ing from the same cause. As these above mentioned • arise from affecting an equality with men of greater • talents from having the same faults, there are others • that would come at a parallel with those above them, • by possessing little advantages which they want. Í • heard a young man not long ago, who has sense, • comfort himself in his ignorance of Greek, Hebrew, • and the Orientals : At the same time that he pub
* Jithed his aversion to those languages, he said that the
knowledge of them was rather a diminution than an • advancement of a man's character : tho’ at the same • time I know he languishes and repines he is not master • of them himself. Whenever I take any of these fine • persons thus detracting from what they don't under • itand, I tell them I will complain to you, and say I am
sure you will not allow it an exception against a thing, • that he who contemos it is an ignorant in it.
I am, SIR,
Your most humble servant,
Am a man of a very good estate, and am honour. - ultimate purpose is honeft, there may be, without • trespass against innocence, fome toying by the way.
People of condition are perhaps too distant and formal
on those occasions; but however that is, I am to con• fess to you that I have writ fome verses to atone « for my 'offence. You prefefs’d authors are a little • severe upon us, who write like gentlemen : But if you
are a friend to love, you will insert my poem. You • cannoi imagine how much service it would do me with
my fair one as well as reputation with all my friends, to have something of mine in the Speziator. My crime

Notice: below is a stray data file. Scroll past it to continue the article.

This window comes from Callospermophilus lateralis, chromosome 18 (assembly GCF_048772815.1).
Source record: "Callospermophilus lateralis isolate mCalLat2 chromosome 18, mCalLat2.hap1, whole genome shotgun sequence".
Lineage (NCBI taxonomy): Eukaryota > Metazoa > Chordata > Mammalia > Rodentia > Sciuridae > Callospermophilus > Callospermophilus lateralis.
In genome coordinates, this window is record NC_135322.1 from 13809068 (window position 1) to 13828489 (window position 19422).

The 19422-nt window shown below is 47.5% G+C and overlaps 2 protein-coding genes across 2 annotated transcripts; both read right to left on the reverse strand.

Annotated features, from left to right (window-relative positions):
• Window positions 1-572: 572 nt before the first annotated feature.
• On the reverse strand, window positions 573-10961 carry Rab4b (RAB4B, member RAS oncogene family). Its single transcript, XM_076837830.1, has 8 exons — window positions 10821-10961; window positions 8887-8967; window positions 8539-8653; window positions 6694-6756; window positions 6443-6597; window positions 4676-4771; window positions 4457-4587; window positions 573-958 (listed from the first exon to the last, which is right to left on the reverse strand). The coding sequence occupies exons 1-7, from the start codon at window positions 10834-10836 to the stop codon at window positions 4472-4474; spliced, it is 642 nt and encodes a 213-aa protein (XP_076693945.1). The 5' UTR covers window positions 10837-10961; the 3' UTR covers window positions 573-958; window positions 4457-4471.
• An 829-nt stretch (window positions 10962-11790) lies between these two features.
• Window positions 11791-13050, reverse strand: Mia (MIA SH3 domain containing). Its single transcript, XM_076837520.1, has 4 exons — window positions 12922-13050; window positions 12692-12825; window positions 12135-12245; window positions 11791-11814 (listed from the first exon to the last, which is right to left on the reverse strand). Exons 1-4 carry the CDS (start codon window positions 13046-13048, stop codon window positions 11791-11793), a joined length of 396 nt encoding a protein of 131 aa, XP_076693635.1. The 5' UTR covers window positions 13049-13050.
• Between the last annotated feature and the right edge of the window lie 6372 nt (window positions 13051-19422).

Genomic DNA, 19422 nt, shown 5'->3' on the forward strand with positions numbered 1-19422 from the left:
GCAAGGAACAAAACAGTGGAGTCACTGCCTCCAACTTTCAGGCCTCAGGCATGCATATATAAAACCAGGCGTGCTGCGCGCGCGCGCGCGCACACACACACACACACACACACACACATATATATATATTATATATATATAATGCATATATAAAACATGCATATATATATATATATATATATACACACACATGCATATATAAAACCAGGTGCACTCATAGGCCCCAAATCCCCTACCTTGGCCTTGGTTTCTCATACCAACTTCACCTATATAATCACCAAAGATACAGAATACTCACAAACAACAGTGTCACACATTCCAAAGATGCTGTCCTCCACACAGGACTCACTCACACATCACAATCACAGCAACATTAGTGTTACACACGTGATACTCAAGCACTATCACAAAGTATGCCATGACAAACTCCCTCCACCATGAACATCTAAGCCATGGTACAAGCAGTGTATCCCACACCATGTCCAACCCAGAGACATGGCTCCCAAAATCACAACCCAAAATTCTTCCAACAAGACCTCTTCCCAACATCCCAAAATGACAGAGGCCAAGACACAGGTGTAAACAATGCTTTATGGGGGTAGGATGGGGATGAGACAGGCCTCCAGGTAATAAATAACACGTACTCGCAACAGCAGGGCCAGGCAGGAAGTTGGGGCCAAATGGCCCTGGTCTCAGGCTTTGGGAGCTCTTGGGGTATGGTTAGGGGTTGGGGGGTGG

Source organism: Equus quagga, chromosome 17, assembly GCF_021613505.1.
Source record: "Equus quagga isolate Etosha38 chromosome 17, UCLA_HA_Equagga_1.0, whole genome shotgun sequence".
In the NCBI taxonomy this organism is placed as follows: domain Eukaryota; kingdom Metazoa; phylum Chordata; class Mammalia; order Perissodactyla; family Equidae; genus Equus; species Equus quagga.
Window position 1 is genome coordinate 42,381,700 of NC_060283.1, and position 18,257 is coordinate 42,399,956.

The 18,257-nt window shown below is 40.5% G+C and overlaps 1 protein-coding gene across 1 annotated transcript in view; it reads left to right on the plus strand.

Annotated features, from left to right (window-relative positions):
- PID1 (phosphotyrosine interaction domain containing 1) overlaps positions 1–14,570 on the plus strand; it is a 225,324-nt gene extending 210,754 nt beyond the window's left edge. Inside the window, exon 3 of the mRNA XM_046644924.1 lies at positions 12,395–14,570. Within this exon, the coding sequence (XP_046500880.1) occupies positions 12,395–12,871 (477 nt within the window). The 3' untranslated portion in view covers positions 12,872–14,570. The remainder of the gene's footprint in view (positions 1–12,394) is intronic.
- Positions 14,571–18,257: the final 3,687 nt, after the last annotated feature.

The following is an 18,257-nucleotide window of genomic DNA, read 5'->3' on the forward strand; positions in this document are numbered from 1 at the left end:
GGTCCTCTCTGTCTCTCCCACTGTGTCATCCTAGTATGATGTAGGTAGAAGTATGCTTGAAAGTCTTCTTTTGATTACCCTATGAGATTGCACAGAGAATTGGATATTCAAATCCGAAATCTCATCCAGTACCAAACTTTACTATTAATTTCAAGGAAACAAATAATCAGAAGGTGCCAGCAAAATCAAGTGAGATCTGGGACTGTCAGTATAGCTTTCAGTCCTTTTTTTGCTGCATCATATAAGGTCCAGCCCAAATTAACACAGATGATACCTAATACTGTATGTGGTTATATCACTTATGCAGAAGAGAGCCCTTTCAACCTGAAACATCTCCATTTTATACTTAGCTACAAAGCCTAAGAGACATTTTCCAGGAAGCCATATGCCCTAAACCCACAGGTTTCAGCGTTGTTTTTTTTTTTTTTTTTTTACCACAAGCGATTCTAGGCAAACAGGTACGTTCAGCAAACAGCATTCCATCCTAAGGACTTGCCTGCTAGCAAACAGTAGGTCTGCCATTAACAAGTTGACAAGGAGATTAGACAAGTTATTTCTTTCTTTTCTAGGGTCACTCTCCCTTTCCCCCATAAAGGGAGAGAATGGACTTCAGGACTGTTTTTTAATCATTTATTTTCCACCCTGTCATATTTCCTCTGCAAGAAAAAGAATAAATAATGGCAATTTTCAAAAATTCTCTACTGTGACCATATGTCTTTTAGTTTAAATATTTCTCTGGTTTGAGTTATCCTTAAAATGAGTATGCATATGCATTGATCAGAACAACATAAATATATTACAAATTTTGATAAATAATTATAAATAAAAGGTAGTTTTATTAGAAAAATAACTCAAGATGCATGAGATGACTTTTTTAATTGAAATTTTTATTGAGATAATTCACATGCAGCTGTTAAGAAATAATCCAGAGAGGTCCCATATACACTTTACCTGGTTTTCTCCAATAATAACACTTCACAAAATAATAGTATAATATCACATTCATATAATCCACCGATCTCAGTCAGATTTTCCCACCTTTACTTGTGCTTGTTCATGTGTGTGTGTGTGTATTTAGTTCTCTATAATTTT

that I snatch'd a kiss, and my poetical excuse follows
The bee flies loaded to its cell ;
Sweeter than their ambrosial dew;
In spite of your unkind reserve,
I am, SIR,
Your humble servant,
Aug. 23, 1712: AVING a little time upon my hands, I could
not think of bestowing it better, than in writ. ing an epistle to the SPECTATOR, which I now do,
SIR, your humble servant,
P.S. If you approve of my file, I am likely • enough to become your correspondent. I desire your
opinion of it. I defign it for that way of writing • called by the judicious the familiar.
ACETUS, his character, Number 422.
Admiration, a pleasing motion of the mind, N. 413. Affectation, the misfortune of it, N. 404, Described,
460. Almighty, his power over the imagination, N. 421.
Aristotle's saying of his being, 465; Allegories, like light to a discourse, N. 421. Eminent
writers faulty in them, ibid. Allusions the great art of a writer, N. 421. Amazons, their commonwealth, N. 433. How they
educated their children, 434. Their wars, ibid, They
marry tbeir male-allies, ibid. Americans used painting instead of writing, N. 416. Amity between agreeable persons of different sexes dan
gerous, N. 400. Amoret the jilt reclaimed by Philander, N. 401. Anne Boleyne's last letter to King Henry VIII. N. 397. Ancients in the East, their way of living, N. 415. Appearances. Things not to be trusted for them, N.
464. Applause (publick) its pleasure, N. 442. April (month of) described, N. 425. Árabella, verses on her finging, N. 443: Architecture, the ancients perfection in it, N. 415.
The greatness of the manner how it strikes the fancy, ibid. Of the manner of both ancients and